Vitamin_E_121809 - The Bronx High School of Science
Transcript Vitamin_E_121809 - The Bronx High School of Science
principally in certain
plant oils and leaves of
Consists of eight
chemical forms but
Functions in the Body
• Vitamin E is a powerful antioxidant and anti-carcinogen as well as
• Due to its antioxidant capabilities Vitamin E protects our body
carbon, lead, mercury, tetrachloride, the ozone, nitrous oxide and other
Helps skin and scar tissue heal.
Prevention of cancer.
Assists in the maintenance of vitamins A and C in the body.
Enhances antibody formation and benefits people suffering from a
cold or other viruses.
• Essential for cardiovascular health and for sex organ functioning.
• Maintains the integrity of cell membranes.
• Generally seen in:
individuals with genetic abnormalities
those who cannot digest fat
• Vitamin E Deficiency Symptoms in Infants
Loss of weight and delayed growth
Poor feeding habits
Developmental problems that includes physical and
Eye disease thought to be caused by disorganized
growth of retinal blood vessels
result in scarring and retinal detachment.
May lead to blindness in serious cases.
• Vitamin E Deficiency Symptoms in Children
o Spinocerebellar ataxia with loss of deep tendon reflexes
o Truncal and limb ataxia
o Loss of vibration and position senses
Paralysis or weakness of one or more of the muscles that
control eye movement
o Muscle weakness
abnormally low position (drooping) of the upper eyelid.
difficulty in articulation of words due to neurologic
disturbances of function of orofacial muscles, tongue, lips, and
o Slow growth in children
• Vitamin E Deficiency Symptoms in Adults
Mild hemolytic anemia
Abnormal breakdown of RBC’s
o Nonspecific neurological deficits
o Disorders related to reproduction and infertility
o Fragile red blood cells
o Age spots
clouding that develops in the crystalline lens of the eye
or in its envelope, varying in degree from slight to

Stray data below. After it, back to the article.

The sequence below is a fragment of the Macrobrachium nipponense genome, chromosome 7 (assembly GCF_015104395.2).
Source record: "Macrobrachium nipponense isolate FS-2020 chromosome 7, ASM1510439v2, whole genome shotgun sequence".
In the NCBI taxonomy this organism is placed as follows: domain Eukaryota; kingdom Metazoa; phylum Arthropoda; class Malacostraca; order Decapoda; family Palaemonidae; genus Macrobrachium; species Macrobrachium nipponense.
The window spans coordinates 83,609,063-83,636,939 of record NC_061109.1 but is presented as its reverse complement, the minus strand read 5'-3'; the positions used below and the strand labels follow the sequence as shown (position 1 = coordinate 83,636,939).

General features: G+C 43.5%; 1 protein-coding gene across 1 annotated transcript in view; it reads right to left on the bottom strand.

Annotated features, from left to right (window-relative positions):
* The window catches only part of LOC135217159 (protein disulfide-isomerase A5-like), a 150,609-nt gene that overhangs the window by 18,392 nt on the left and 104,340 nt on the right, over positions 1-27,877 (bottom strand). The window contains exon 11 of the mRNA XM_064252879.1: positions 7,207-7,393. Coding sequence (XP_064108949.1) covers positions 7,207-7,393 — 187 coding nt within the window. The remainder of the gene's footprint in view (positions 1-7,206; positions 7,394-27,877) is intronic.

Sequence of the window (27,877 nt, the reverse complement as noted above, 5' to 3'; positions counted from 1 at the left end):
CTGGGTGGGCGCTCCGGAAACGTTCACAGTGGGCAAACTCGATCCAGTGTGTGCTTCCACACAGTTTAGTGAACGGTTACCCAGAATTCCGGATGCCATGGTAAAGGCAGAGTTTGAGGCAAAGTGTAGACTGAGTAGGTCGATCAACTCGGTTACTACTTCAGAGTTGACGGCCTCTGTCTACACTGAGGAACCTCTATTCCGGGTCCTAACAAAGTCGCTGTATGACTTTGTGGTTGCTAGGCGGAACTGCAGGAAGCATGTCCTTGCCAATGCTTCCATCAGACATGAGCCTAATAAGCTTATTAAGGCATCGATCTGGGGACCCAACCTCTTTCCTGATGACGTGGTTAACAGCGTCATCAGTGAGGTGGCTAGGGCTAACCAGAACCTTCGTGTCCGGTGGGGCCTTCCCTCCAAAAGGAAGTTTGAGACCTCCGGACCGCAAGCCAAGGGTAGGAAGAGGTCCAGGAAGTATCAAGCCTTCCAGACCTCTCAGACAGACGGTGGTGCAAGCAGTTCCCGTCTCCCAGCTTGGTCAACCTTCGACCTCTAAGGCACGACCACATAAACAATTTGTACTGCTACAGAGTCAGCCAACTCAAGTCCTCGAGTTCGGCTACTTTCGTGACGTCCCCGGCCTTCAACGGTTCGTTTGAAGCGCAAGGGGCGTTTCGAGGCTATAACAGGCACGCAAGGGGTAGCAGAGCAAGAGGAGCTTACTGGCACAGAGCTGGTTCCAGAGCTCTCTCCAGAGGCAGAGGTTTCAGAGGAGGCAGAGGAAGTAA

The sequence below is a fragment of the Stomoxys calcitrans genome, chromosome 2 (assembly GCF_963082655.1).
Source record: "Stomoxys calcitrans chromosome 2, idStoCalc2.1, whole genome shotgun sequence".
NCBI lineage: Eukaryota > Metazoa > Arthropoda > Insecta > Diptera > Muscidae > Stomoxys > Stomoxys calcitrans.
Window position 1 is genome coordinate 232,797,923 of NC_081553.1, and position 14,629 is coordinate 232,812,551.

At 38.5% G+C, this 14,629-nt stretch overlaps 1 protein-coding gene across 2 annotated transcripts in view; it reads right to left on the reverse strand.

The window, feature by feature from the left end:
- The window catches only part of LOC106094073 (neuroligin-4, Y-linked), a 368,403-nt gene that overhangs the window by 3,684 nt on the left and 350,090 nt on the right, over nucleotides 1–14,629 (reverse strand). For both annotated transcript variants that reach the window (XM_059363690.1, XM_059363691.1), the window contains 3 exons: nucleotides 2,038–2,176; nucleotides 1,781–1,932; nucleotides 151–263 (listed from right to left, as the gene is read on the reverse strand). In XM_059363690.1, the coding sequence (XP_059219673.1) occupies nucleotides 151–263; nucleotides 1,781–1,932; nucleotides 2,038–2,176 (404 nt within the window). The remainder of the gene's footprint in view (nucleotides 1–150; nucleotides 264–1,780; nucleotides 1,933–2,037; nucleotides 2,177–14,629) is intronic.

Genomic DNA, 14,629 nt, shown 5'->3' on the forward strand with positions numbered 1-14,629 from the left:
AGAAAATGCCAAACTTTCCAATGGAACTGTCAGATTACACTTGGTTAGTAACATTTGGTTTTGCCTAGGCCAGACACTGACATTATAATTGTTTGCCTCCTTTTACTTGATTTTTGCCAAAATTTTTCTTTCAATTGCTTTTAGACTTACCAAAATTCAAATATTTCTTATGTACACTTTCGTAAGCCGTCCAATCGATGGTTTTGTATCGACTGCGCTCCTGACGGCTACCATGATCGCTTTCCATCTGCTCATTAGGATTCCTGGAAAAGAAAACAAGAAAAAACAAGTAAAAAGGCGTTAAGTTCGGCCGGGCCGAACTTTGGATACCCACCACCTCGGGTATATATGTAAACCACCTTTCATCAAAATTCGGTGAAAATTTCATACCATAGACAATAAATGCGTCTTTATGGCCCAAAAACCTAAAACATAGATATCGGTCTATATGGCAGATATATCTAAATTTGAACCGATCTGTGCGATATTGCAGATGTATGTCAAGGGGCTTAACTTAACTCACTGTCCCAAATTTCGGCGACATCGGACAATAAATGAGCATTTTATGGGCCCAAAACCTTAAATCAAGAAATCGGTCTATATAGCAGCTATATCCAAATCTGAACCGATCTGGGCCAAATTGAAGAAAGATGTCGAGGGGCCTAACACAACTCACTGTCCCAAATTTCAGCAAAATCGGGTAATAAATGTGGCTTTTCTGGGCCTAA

complete opacity and obstructing the passage of light.
o Certain Neurological damage
o Decrease in sex drive
o Muscle, liver, bone marrow and brain function
• Take relatively large amounts for months
to years without any apparent harm.
• Occasionally, muscle weakness, fatigue,
nausea, diarrhea and bleeding.
• May increase the risk of hemorrhagic
stroke and premature death.
o accumulation of blood anywhere within
the skull vault.
• Particularly high levels of vitamin E can be
found in the following foods
Nuts (almonds or hazelnuts)
Green Leafy Vegetables (spinach)
• One quarter of whites and
Hispanics, nearly one-half of
African-Americans, and onethird of other ethnic groups
have Vitamin E levels which
place them at greater risk of
• Three national and the
Continuing Survey of Food
Intakes by Individuals have
found that the diets of most
Americans provide less than
the RDA levels of vitamin E.
• Because the digestive tract
requires fat to absorb vitamin
E, people with fatmalabsorption disorders are
more likely to become
The following populations may be at risk for vitamin E
• People with Crohn’s disease, Cystic Fibrosis,
Celiac Disease , pancreatic enzyme deficiency, and
• Very low birth weight infants—These infants are
usually under the care of a neonatologist, who will
evaluate and treat the premature infant's exact
• People who suffer from abetalipoproteinemia—This
is a rare inherited disorder of fat metabolism that
results in poor absorption of dietary fat and vitamin
• Patients on Dialysis ,chronic parenteral nutrition
and patients after Gastric Bypass surgery